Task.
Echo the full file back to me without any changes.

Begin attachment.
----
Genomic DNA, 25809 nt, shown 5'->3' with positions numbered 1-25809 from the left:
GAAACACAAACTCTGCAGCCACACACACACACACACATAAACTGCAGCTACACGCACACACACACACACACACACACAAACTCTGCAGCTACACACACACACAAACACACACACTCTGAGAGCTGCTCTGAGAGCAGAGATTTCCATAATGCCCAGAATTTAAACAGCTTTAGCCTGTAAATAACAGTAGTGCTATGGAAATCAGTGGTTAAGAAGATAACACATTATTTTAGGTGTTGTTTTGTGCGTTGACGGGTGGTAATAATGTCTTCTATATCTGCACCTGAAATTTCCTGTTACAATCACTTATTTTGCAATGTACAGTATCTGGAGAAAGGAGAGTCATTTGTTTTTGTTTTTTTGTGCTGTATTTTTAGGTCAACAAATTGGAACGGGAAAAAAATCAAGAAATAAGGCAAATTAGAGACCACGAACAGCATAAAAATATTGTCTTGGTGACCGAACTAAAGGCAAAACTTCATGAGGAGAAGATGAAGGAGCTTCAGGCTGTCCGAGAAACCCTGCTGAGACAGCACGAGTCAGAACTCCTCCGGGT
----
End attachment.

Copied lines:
Genomic DNA, 25809 nt, shown 5'->3' with positions numbered 1-25809 from the left:
GAAACACAAACTCTGCAGCCACACACACACACACACATAAACTGCAGCTACACGCACACACACACACACACACACACAAACTCTGCAGCTACACACACACACAAACACACACACTCTGAGAGCTGCTCTGAGAGCAGAGATTTCCATAATGCCCAGAATTTAAACAGCTTTAGCCTGTAAATAACAGTAGTGCTATGGAAATCAGTGGTTAAGAAGATAACACATTATTTTAGGTGTTGTTTTGTGCGTTGACGGGTGGTAATAATGTCTTCTATATCTGCACCTGAAATTTCCTGTTACAATCACTTATTTTGCAATGTACAGTATCTGGAGAAAGGAGAGTCATTTGTTTTTGTTTTTTTGTGCTGTATTTTTAGGTCAACAAATTGGAACGGGAAAAAAATCAAGAAATAAGGCAAATTAGAGACCACGAACAGCATAAAAATATTGTCTTGGTGACCGAACTAAAGGCAAAACTTCATGAGGAGAAGATGAAGGAGCTTCAGGCTGTCCGAGAAACCCTGCTGAGACAGCACGAGTCAGAACTCCTCCGGGT